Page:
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Movie Review

Child 44

MPAA Rating: R for violence, some disturbing images, language and a scene of sexuality.

Reviewed by: Pamela Gardner

Very Offensive
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Moviemaking Quality:

Primary Audience:
Crime Mystery Thriller Drama Adaptation
1 hr. 17 min.
Year of Release:
USA Release:
April 17, 2015 (wide—500+ theaters)
DVD: August 4, 2015
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Relevant Issues
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depravity of man

child murders

evils of Joseph Stalin’s Soviet Union

Ministerstvo Gosudarstvennoi Bezopasnosti [MGB]—Soviet intelligence agency, the Ministry for State Security, which later became the KGB secret police

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irony of extreme criminality in an atheist Communist state which says “there is no crime in Paradise,” refusing to admit the existence of sin and the depravity of mankind

silence and fear in Communist society bred ignorance and an unwilligness to tell the truth


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homosexuality in the USSR and the Stalinist’s attempt to blame homosexuals and the mentally retarded for these terrible crimes

story inspired by the monstrous crimes of real life serial child molestator, sadistic sexual assault murder Andrei Chikatilo, aka The Rostov Ripper and The Butcher of Rostov

Novel: Child 44 by Gay British writer Tom Rob Smith (Wikipedia)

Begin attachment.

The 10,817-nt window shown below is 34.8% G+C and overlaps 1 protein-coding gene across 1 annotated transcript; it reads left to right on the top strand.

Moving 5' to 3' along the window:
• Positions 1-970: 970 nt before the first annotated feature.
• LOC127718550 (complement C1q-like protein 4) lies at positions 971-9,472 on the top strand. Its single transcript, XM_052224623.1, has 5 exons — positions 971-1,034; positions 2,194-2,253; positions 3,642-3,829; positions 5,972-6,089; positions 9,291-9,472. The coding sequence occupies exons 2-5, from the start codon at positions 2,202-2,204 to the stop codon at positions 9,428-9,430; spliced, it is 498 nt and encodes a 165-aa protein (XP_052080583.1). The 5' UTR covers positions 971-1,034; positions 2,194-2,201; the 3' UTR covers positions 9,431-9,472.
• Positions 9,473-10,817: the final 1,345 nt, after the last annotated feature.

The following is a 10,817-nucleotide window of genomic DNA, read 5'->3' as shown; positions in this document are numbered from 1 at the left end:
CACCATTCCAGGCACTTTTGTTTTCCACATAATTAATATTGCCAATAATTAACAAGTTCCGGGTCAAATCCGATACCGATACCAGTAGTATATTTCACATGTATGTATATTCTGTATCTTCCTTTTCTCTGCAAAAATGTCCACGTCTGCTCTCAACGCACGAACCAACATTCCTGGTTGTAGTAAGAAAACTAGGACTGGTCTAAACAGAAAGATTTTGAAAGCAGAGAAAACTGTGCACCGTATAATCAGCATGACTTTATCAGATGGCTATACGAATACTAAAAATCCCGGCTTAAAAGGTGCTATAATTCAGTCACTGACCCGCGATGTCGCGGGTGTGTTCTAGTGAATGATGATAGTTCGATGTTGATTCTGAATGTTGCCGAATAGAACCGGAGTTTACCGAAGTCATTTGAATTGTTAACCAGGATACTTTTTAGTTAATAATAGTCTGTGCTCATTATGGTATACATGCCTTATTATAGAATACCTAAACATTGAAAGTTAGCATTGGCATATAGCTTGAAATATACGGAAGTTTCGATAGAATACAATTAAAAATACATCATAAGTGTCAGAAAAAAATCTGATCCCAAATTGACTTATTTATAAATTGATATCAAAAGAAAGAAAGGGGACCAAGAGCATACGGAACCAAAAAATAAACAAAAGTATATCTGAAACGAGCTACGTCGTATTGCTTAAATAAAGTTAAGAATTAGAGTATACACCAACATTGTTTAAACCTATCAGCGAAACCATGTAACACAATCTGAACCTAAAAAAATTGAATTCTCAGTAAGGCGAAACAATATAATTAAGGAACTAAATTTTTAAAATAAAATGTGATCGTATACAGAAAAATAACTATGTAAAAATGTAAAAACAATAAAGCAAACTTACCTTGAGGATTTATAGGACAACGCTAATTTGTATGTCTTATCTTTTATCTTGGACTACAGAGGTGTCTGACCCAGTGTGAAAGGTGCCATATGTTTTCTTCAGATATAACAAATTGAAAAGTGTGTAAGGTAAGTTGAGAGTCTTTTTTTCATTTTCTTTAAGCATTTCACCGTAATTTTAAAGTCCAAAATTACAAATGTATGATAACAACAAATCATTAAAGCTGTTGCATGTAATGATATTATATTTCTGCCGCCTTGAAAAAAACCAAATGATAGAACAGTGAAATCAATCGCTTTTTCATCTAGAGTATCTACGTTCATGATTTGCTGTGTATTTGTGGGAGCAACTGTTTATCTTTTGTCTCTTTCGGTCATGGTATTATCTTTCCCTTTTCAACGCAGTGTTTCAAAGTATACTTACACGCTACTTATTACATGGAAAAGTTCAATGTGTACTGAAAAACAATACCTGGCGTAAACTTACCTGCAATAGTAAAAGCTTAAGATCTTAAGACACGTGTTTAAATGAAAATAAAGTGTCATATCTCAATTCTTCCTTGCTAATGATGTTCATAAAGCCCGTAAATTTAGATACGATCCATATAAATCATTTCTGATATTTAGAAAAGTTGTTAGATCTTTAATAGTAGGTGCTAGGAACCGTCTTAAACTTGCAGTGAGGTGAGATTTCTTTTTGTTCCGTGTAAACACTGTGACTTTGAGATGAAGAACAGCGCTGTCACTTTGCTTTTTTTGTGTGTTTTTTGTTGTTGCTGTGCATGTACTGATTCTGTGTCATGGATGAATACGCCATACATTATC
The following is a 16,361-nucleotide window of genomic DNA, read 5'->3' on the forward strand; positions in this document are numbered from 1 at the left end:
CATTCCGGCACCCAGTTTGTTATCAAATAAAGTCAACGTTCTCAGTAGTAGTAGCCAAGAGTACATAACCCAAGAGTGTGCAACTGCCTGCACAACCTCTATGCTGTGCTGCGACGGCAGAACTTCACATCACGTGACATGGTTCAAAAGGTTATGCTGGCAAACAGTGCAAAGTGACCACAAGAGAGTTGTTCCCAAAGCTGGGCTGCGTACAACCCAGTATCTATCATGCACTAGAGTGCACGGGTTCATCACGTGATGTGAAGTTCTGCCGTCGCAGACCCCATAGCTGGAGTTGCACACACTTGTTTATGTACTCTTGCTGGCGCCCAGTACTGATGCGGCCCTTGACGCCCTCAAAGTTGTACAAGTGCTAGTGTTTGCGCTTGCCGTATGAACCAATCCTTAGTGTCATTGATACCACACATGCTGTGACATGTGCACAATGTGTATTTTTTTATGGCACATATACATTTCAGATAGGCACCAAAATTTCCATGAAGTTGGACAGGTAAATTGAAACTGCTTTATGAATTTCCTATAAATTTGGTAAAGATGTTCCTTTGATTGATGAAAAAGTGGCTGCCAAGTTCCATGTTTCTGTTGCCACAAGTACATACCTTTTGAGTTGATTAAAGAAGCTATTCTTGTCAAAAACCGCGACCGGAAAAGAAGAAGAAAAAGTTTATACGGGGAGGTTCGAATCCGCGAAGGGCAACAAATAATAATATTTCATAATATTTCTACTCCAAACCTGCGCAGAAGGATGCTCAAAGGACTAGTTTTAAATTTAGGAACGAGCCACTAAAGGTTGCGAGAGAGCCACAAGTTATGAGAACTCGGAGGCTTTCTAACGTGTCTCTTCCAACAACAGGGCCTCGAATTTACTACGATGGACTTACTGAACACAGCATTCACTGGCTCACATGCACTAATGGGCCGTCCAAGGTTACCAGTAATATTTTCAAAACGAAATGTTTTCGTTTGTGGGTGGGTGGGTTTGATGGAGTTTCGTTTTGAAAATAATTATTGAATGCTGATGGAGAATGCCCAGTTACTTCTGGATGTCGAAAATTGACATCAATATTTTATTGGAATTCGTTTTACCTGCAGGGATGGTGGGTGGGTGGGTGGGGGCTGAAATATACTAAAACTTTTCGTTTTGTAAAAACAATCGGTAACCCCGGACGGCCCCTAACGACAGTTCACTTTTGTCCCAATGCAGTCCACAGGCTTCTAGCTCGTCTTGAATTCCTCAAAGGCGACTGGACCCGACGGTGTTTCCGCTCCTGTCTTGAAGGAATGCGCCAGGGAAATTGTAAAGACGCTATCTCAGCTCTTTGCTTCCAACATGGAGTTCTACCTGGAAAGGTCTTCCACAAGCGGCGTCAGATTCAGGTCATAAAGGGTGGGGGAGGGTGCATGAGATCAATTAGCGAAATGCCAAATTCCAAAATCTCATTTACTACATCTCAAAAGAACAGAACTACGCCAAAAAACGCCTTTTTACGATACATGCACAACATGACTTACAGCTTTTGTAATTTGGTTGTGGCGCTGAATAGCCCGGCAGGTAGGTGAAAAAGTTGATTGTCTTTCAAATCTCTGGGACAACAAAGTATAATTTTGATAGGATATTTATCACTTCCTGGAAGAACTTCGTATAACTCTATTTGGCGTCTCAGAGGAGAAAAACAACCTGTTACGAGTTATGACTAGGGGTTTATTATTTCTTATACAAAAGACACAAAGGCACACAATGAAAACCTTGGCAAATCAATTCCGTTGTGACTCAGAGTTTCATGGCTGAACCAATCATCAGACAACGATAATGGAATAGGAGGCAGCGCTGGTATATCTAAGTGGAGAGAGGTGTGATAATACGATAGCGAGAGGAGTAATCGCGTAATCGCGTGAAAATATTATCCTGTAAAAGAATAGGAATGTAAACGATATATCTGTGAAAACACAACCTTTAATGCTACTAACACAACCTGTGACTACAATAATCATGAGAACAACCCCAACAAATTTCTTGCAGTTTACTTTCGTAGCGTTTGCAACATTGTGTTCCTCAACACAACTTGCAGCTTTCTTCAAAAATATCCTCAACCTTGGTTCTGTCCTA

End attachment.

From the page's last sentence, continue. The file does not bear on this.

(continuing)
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husband and wife relationship / difficulties caused by lack of honesty

Featuring: Tom HardyLeo Demidov
Noomi RapaceRaisa Demidov
Gary OldmanGeneral Mikhail Nesterov
Joel Kinnaman … Vasili
Charles Dance … Major Grachev
Jason Clarke … Anatoly Brodsky
Vincent Cassel … Major Kuzmin
Tara Fitzgerald … Inessa Nesterov
Vlastina Svátková … Rostov parent
Paddy Considine … Vladimir Malevich
Sam Spruell … Doctor Tyapkin
more »
Director: Daniel Espinosa—“Safe House,” “Easy Money”
Producer: Ridley Scott—optioned the film rights

Summit Entertainment
Worldview Entertainment
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Distributor: Summit Entertainment

“There are no murders in Paradise.”

“Child 44” takes place in Stalin-era Soviet Union. In an orphanage, where children are starved, we see a young boy witness the beating of another boy. He uses this distraction to escape to what he hopes is a better life. He runs into the Stalin regime, where he is taken and turned into a solider and is given the name “Leo.”